deep shade. 1. Ratio of 1.0 seldom occurs B. Adaptation to light, both on a short-term and a long-term scale 1. Short term (30 seconds or less): photosystems adapt so that energy
redistribution occurs between PSII and PSI a. Movement of the LHCII pigments and proteins so that they associate with PSI
in stroma thylakoids b. LHCII pigments transfer more light energy to PSI and none to PSII c. Movement occurs because the proteins of LHCII become more negatively
charged by phosphorylation by a protein kinase that transfers phosphate form
ATP to proteins. d. Phosphate groups ionize (lose H+) to create the additional negative charges on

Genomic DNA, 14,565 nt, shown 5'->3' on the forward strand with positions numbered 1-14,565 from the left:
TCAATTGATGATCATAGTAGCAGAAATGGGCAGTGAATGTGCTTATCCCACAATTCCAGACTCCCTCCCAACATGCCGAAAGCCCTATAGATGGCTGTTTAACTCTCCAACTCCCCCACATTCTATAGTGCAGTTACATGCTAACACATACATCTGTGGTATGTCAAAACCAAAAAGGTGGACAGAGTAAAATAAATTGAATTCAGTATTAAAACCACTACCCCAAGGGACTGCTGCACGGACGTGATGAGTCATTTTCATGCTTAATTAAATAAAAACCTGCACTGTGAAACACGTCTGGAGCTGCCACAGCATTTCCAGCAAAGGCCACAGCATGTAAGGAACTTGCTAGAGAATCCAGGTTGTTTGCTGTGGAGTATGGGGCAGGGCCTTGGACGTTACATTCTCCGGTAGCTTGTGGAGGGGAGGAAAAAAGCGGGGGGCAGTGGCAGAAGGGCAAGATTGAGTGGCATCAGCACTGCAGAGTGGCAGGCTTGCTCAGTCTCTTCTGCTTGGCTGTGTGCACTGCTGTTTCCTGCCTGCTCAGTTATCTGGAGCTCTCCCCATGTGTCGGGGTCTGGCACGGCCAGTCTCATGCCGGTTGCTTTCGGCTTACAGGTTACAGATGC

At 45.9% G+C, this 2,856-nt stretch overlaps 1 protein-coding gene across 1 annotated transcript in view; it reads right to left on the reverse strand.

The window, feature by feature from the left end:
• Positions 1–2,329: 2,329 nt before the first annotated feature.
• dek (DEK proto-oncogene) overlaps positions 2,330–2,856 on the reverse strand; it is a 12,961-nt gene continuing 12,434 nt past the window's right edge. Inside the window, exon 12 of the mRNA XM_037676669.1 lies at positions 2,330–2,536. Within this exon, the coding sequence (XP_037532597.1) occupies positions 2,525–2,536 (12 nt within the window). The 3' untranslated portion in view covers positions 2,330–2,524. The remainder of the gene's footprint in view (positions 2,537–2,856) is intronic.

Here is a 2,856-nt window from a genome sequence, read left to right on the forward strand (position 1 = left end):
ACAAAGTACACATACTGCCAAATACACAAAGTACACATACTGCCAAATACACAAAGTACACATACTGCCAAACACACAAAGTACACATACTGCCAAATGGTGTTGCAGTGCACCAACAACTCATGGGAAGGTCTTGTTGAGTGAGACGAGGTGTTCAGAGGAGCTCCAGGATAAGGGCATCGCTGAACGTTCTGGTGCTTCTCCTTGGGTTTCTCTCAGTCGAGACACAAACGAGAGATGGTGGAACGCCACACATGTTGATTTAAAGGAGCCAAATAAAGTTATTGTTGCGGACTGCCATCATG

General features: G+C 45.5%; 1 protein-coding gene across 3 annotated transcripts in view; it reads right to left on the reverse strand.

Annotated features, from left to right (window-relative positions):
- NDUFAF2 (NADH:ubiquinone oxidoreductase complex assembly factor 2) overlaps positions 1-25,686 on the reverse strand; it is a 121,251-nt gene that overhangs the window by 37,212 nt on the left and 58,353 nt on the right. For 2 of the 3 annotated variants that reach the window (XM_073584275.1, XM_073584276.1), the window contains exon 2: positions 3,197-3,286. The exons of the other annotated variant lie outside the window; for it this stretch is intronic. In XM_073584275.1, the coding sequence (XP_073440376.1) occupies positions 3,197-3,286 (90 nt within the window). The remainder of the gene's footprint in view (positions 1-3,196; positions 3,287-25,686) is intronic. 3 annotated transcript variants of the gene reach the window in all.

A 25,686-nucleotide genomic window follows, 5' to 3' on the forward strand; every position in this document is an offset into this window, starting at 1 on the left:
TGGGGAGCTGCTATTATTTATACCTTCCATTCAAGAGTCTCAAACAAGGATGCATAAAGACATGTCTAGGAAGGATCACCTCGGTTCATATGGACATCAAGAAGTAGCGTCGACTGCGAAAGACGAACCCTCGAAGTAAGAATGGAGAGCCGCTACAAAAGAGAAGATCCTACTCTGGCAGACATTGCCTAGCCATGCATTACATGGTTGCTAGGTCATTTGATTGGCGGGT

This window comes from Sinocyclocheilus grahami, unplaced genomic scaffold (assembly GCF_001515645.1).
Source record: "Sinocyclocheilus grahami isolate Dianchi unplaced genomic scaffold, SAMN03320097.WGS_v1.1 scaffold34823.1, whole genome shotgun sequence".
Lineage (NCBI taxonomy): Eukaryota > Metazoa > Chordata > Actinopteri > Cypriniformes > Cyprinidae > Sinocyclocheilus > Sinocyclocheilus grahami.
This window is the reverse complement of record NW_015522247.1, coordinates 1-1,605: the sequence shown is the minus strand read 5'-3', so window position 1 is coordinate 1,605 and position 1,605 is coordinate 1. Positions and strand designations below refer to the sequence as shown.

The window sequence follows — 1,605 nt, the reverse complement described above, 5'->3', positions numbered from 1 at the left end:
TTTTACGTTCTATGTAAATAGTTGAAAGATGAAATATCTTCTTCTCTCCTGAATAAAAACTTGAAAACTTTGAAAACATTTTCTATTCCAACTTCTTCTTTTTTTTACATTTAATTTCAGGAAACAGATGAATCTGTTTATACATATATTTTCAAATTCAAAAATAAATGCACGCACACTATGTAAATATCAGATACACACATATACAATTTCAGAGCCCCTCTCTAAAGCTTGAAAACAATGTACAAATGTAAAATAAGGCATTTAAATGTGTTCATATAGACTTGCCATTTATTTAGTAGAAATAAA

the proteins e. These negative charges force apart LHCII proteins with associated pigments.
They are then attracted toward a positively charged proteins of PSI in stroma
thylakoids. 2. Preferential absorption of light by PSII causes reduction of numerous PQ
molecules to PQH2 a. These PQH2 activate the protein kinase b. Light absorbed preferentially by PSI causes oxidation of PQH2 molecules,
stops phosphorylation and allows phosphate removal by a phosphatase that
hydrolyzes phosphate groups away form mobile LHCII proteins c. Loss of phosphate reduced their negative charge so that they move back to
appressed thylakoid regions and donate light energy to PSII.